Paper No. 4
Presentation Time: 8:55 AM


MACHLUS, Malka L.1, RAMEZANI, Jahandar2, BOWRING, Samuel A.2, HEMMING, Sidney R.3, TSUKUI, Kaori3 and CLYDE, William C.4, (1)Lamont-Doherty Earth Observatory, Columbia University, Palisades, NY 10964, (2)Dept. of Earth, Atmospheric and Planetary Sciences, Massachusetts Institute of Technology, Cambridge, MA 02139, (3)Department of Earth and Environmental Sciences and Lamont-Doherty Earth Observatory, Columbia University, Palisades, NY 10964, (4)Department of Earth Sciences, University of New Hampshire, Durham, NH 03824,

The Eocene Green River Formation has long been recognized as preserving apparently cyclicly deposited lacustrine sediments with abundant intercalated volcanic ashes, an ideal place to test a new approach to astronomical calibration of strata. In order to test the assumptions of astronomical calibration with geochronology, it is necessary that the precision of radioisotopic ages be comparable to the period of the cycle being tested, and that there are abundant control points. U-Pb CA-TIMS (chemical abrasion- thermal ionization mass spectrometry) zircon dates for seven volcanic ashes from the Green River Formation with precisions of ±11,000 to 52,000 years from the Wilkins Peak Member in Wyoming (USA), spanning approximately 2 million years are used to construct a new age model.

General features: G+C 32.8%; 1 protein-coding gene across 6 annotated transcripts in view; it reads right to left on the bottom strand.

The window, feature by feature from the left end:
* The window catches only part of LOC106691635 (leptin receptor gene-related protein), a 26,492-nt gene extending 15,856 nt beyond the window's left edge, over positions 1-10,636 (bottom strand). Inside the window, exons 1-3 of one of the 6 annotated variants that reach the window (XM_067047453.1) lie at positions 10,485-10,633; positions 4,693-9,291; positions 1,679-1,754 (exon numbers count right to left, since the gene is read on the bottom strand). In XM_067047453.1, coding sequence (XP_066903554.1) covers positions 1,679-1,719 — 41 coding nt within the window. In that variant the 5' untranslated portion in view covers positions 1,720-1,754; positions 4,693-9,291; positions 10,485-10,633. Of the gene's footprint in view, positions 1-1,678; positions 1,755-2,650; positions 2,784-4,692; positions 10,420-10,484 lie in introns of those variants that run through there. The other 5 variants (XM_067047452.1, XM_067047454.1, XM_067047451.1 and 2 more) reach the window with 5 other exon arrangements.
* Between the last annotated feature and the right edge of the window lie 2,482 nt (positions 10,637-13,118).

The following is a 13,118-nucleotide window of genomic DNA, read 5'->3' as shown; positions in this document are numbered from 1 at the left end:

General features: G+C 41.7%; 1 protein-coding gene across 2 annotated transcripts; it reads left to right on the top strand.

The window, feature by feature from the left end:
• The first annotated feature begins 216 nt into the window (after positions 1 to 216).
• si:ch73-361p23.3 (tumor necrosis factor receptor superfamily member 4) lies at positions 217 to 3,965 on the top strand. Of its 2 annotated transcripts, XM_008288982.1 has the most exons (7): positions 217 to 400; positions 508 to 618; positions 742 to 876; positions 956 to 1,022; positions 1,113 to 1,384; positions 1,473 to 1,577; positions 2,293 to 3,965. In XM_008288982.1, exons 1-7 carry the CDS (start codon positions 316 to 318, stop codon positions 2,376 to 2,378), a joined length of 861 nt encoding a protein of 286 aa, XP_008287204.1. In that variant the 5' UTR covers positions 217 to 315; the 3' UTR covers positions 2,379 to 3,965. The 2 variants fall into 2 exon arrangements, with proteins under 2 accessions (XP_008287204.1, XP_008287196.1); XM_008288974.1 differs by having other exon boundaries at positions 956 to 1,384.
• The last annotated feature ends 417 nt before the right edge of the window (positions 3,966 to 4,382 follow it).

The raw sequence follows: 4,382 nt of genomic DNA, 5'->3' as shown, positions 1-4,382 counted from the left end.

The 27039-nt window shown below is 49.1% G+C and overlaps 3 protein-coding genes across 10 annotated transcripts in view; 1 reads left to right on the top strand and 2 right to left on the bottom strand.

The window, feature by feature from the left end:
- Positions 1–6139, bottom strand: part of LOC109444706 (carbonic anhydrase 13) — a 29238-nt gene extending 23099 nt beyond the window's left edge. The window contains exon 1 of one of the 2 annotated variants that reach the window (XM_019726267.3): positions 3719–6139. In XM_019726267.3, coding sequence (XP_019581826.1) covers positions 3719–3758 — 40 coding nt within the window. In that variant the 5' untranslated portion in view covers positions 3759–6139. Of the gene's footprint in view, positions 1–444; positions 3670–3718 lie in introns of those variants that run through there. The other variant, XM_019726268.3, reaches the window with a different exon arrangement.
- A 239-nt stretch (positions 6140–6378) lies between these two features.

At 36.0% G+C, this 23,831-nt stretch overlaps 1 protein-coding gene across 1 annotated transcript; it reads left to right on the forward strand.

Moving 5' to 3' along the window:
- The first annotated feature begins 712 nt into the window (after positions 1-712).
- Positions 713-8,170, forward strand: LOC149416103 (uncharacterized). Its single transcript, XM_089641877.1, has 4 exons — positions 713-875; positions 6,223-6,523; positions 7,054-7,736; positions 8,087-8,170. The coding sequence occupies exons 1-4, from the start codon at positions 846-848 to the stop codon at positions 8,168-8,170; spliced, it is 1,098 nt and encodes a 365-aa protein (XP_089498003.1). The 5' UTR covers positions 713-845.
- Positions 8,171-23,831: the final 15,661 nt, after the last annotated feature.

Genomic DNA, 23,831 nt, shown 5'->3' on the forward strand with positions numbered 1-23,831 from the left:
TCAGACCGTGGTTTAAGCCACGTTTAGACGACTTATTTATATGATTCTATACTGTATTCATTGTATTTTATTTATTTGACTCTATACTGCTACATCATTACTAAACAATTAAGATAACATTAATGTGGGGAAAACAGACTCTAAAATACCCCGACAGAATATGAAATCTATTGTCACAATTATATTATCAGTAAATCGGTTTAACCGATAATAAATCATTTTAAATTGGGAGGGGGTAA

Tuning-based orbital age models deviate from the new radioisotopic constraints. There are a number of possible explanations including changes in orbital periods, gaps in the sedimentary record, and varying rates of sediment accumulation. In this paper we present a general model for testing astronomical calibration that establishes a strategy to test for varying sediment accumulation rate and/or depositional hiatuses. Our method compares three age-depth models: the simplest model assumes constant accumulation rate between pairs of dated volcanic ashes and the other two models vary sediment accumulation rates between the dated horizons.

Comparisons between varying sediment accumulation rate models and constant sediment accumulation rate allow us to identify certain intervals where further dating of available ashes could distinguish among the three models. Once dated, some tuning options can be discarded and the remaining tuning options will be limited. Repeating the process will allow insight into the importance of orbital forcing and may be used to support a specific tuning. In the best case scenario, it may even be possible to identify changes in the periods of orbital parameters themselves. We propose that the iterative approach proposed here should become the standard for establishing a rigorous orbital calibration of the stratigraphic record where sufficient ashes exist.